Created by Ben Bernstein, Noah Kristula-Green, Julie Sobel, and Barron YoungSmith (Click here to see a full-sized version of the matrix.) 1. Howard Dean: The former DNC chairman, who opposed the war in Iraq, is an Afghanistan hawk for national security and humanitarian (women's rights) reasons. He believes that "we can win this war militarily." 2. Bruce Riedel: The Brookings fellow, who coordinated the Obama administration's initial review of Afghanistan policy, supports a robust counterinsurgency.
President Obama faces an enormous political challenge in figuring out how to respond to General Stanley McChrystal's request for more soldiers in Afghanistan. One the one hand, resisting troop requests from the military during a time of war is difficult for any chief executive--particularly for Democratic presidents.
It's obviously significant that Karzai has not only agreed to a run-off, but has acquiesced to holding that run-off on November 7, rather than pushing it back until after the Afghan winter, as some thought he might try to do. And it does give the Obama administration some more room to operate. But how much?
General Stanley McChrystal's request to send more troops to Afghanistan has induced sticker shock for many Americans--including, apparently, President Obama. The integrated counterinsurgency, or COIN, strategy that McChrystal wants to pursue has many components: protecting Afghan civilians, rapidly expanding the Afghan army and police, reforming government, providing economic development assistance, weaning Taliban fighters and leaders away from Mullah Omar and Osama bin Laden, reconciling them into the new government, and targeting those who refuse.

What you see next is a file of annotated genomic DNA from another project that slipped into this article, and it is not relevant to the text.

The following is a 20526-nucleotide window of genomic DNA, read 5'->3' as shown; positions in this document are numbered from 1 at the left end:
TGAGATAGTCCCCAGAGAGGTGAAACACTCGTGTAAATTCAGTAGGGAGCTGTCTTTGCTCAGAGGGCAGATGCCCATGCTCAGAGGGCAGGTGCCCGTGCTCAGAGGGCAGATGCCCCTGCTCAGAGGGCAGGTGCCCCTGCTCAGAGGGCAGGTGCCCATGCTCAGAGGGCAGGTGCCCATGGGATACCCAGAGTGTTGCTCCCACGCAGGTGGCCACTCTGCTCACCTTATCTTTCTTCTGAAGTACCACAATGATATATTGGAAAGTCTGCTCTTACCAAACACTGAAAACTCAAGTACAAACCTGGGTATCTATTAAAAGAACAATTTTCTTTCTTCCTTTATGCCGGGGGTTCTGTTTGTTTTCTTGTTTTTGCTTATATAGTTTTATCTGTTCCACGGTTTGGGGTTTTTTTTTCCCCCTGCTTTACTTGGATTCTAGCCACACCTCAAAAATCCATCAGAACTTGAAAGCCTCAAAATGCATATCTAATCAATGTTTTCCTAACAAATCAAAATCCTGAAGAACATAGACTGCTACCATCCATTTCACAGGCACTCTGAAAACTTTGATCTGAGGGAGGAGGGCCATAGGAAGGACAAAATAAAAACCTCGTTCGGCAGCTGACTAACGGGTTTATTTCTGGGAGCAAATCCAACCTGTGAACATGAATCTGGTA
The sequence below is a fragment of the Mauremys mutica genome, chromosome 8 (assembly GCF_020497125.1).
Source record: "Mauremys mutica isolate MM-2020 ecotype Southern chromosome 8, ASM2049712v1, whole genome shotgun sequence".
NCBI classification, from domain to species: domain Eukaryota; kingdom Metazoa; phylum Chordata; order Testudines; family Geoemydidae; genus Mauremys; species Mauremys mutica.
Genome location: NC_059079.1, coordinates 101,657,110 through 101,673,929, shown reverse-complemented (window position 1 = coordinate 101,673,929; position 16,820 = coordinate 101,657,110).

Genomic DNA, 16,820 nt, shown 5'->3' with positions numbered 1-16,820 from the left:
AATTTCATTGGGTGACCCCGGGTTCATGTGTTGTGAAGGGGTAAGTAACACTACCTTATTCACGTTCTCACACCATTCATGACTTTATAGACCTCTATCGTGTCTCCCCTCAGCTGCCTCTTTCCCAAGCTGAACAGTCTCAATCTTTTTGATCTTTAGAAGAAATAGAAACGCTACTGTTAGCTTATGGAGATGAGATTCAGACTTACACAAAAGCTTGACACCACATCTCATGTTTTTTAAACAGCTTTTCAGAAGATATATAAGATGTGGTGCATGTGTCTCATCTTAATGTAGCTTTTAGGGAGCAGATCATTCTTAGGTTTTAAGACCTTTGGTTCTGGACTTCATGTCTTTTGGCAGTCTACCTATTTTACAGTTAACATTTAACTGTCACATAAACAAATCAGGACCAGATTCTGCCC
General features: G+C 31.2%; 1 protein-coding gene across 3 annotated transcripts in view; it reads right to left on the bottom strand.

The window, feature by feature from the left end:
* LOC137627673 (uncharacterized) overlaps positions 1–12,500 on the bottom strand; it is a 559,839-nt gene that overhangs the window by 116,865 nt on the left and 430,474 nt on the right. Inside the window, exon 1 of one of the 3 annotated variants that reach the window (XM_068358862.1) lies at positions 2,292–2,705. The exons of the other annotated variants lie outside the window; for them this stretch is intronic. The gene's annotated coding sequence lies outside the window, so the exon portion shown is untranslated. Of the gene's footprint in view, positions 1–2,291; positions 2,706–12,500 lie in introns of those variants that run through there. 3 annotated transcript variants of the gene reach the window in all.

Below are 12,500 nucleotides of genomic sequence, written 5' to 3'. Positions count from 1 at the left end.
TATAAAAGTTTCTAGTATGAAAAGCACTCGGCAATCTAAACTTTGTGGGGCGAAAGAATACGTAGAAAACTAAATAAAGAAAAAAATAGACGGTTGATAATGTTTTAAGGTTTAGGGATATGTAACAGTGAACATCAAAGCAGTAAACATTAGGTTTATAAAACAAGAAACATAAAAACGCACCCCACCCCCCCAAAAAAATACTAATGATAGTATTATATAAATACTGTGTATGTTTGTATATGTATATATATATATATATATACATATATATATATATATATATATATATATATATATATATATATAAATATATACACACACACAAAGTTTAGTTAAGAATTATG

Back when my wife was teaching third grade, I used to joke about grading her students’ book reports the way you might treat an academic paper or a book review in TNR. (“This book report on George Washington, a scant three pages, does nothing to advance our understanding of the first president.”) Pointing out a logical contradiction in a Fred Barnes article is kind of like that. But the flesh is weak. In his latest piece, Barnes argues that Obama is weak. Check out these two paragraphs: Afghanistan is his test.
Picking the most damning bit from Rajiv Chandrasekran's Washington Post article on the fundamental disconnect between civilian and military officials during the formulation of the Obama administration's Afghanistan policy is tough. The article is full of details that, frankly, make the Obama administration look more than a little inept.
Newsweek has a long and thorough profile of Obama's man in Afghanistan: At West Point, the younger McChrystal was "a troublemaker," he recalls. He often violated the drinking ban and got caught at it, walking hundreds of hours of punishment drills, pacing up and down a stone courtyard in full-dress uniform, carrying a rifle. As a senior, McChrystal organized a mock infantry attack on a school building, using real guns and rolled-up socks as grenades, and was nearly shot by the military police guarding the building.
A conservative veteran's group wants to make it happen: Mr. Hegseth, for his part, said his group [Vets for Freedom] planned to use Gen. McChrystal's name and image in all of its mailings about Afghanistan as a way of making him the public face of the Afghan war. The idea draws heavily from the Bush administration, which used Gen. David Petraeus as an effective public surrogate during the Iraq debates. "What we're trying to do here is raise the visibility of Gen. McChrystal," he said.